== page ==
Freshman Michael Rataj makes a smooth transition to college play

Michael Rataj was gaining experience preparing for college basketball even before he arrived at Oregon State last summer.

Rataj arrived at Corvallis after spending time with four different youth national teams in his native Germany as well as a year with a German professional team.

Having played with four teams last year, the true freshman forward knows what it’s like to make adjustments to a new environment on the fly.

“It’s a great experience because now I can adapt very quickly,” Rataj said. “I try to read my teammates well in order to know each other’s strengths and weaknesses.”

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Oregon State discovered Rataj (pronounced ruh-tie) after participating in the FIBA ​​U18 European Championships 2021. He developed a good relationship with Beavers assistant coach Marlon Stewart and coach- Chief Wayne Tinkle. Academically, he became interested in OSU because of his desire to study biohealth sciences.

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Listed at 6-foot-9 and 220 pounds, Rataj was on campus at OSU for a few weeks this summer before heading home to join Germany’s Under-20 team for the European Championships. He was back with the Beavers shortly before their August trip to Italy, where they played three games.

His desire to learn and improve helped him understand what he had been missing with his new team.

“We knew we were getting a guy who was mature beyond his years because of his professional, international playing experience,” Tinkle said. “It’s a joy to train. He works his tail. He’s the guy who works the hardest day in and day out. I just think once he adjusts and understands college play at the major level, he will continue to grow by leaps and bounds.

Rataj said what helped him the most playing professionally last year was learning to accept coaching. He had a coach who didn’t take it easy, which he appreciated because he knew it would benefit him later.

“It helped me learn to manage my training and not get frustrated if you make mistakes, especially as a youngster,” he said. “I think having this experience in a foreign country as a freshman, international student, really helped me to go through training and not get frustrated after training and keep a good attitude.”

Now at OSU, Rataj has been mentored by veterans Dexter Akanno and Glenn Taylor Jr. as he learns a new system and gets used to the program.

But Rataj himself is a leader. Fellow freshman KC Ibekwe, who joined the team in mid-September and is Rataj’s roommate, benefited from some advice.

“He’s helped me since I’ve been here,” Ibekwe said.

Rataj, who was tall for his childhood age, started playing the sport when he was 5 years old. His skills progressed, and as a teenager he began to watch college basketball and the NBA more and more. Basketball in the United States is more physical, he observed, while in Germany it is more tactical.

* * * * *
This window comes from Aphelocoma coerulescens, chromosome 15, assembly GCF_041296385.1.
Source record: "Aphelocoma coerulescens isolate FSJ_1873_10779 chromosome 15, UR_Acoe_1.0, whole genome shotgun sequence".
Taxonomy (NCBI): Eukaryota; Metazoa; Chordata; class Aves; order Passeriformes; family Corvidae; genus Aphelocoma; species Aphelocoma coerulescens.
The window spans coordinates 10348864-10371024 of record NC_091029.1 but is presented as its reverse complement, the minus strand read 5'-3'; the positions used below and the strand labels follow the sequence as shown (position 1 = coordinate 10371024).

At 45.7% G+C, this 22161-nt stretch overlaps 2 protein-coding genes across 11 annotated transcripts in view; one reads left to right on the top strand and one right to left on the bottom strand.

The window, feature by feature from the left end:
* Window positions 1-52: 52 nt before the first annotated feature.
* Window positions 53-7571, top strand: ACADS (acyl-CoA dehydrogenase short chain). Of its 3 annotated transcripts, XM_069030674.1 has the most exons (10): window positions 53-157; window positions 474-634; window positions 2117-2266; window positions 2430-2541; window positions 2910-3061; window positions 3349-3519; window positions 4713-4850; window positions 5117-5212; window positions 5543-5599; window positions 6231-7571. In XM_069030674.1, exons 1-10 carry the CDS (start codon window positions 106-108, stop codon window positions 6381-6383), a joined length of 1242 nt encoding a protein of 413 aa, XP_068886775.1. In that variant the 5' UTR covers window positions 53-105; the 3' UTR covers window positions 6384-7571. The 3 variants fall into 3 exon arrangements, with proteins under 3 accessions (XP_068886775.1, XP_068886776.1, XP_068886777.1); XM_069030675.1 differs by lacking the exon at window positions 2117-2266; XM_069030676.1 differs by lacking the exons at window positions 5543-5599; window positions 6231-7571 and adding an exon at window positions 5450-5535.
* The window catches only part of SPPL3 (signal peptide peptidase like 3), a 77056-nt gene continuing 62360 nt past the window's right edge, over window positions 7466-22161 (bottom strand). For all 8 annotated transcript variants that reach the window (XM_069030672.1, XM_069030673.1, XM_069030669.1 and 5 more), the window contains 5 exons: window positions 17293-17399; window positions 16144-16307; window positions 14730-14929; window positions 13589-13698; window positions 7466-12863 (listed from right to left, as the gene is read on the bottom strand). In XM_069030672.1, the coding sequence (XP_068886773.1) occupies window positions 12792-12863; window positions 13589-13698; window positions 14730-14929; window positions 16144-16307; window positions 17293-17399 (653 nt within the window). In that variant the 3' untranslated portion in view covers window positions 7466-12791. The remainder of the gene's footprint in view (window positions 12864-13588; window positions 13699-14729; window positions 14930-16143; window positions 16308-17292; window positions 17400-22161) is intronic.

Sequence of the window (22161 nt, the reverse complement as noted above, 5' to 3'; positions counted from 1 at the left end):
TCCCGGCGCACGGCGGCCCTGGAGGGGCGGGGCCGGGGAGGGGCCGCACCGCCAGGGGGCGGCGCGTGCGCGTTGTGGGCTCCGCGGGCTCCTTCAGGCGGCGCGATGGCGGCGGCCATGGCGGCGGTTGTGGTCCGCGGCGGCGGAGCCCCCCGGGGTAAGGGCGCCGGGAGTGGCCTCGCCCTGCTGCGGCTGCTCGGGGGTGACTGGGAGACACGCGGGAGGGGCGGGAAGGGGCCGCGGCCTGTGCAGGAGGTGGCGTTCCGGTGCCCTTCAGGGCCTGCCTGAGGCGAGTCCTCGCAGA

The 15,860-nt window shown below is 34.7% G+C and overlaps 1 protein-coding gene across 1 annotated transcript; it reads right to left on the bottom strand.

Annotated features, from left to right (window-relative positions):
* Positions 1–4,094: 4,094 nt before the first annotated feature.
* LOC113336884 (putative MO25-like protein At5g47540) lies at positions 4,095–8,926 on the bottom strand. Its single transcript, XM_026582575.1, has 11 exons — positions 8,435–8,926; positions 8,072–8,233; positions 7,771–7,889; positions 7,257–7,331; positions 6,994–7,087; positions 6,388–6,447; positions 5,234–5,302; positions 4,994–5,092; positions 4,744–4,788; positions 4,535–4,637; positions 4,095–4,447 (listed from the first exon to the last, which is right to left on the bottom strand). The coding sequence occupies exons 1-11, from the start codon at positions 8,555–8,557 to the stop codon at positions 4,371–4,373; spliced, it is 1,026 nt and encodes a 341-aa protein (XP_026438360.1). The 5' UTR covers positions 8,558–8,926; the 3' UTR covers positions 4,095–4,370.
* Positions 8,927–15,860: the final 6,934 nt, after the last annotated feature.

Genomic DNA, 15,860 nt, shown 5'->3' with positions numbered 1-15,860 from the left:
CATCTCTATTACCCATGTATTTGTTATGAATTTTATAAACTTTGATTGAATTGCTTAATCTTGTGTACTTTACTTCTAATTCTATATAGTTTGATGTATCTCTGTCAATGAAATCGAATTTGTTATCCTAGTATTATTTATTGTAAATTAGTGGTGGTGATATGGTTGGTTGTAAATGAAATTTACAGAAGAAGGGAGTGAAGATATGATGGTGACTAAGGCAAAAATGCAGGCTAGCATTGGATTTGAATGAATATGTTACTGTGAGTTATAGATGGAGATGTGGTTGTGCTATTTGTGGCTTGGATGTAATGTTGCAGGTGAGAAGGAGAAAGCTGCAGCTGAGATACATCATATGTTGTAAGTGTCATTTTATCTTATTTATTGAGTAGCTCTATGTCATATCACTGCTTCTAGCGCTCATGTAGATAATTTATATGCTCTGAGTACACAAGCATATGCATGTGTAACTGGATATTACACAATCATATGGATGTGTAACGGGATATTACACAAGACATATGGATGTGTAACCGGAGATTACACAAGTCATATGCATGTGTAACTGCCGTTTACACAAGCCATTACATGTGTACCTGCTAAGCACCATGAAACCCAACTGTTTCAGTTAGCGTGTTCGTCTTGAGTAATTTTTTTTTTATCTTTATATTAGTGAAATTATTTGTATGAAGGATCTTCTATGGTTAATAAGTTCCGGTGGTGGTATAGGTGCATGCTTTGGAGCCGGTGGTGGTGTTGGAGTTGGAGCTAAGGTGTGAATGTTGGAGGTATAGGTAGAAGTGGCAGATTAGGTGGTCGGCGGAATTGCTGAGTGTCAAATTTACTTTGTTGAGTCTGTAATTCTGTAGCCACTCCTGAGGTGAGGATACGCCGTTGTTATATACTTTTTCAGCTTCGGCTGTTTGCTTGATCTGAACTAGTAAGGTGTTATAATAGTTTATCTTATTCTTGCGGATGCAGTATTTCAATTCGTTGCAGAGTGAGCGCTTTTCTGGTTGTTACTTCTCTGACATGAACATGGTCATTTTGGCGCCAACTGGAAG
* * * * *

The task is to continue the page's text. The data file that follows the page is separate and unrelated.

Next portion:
“I was sure I wanted to go play college basketball,” he said. “I was working on my game a lot. I was watching games, trying to see the difference in the game.”

Describing his skills, Rataj said his greatest strength was defense and his ability to guard all five positions.

“I can keep everyone in front of me, keep the best players from the opposing team,” he said. “Offensively, I am a good passer. I can make good plays with the ball in my hands.

He added that he had a good post attack but was striving to become a more consistent outside shooter, reading defenses and having better vision on the pitch.

Rataj learned defensive skills off the ball in his home state, which allowed him to quickly adapt to a similar style at Oregon State.

The trip to Italy allowed Rataj to get to know his new teammates better, both on and off the pitch. It also helped the team have a whole, with nine new scholarship players, to continue to develop their bonds.

“Being together all the time has really helped the band connect more and stay together,” Rataj said. “I think it will help us this season, even if we have a bad period. We have good chemistry and can come back very strong.

Tinkle said he’s seen “a lot of growth” from Rataj since returning in September. Of the work done by Rataj and the other freshmen, the coach added, “They’ve really come a long way to get our culture back to where it needs to be.”

Rataj, now four months into his career at Oregon State, likes what he’s seen from his new team in terms of coming together as a group and what success might be possible.

What is close to his heart is versatility at the power forward position, which can be filled by himself and fellow newcomers Tyler Bilodeau, a freshman, and Dzmitry Ryuny, a transfer graduate from San Francisco, among others.

“We can defend the big guys, we can defend the guards. We can change transfer, we can change pick and roll,” he said. “The weapons we have in this position can help us succeed this year.”

Jesse Sowa is a sports reporter at the Corvallis Gazette-Times. You can connect with him on Twitter: @JesseSowaGT.

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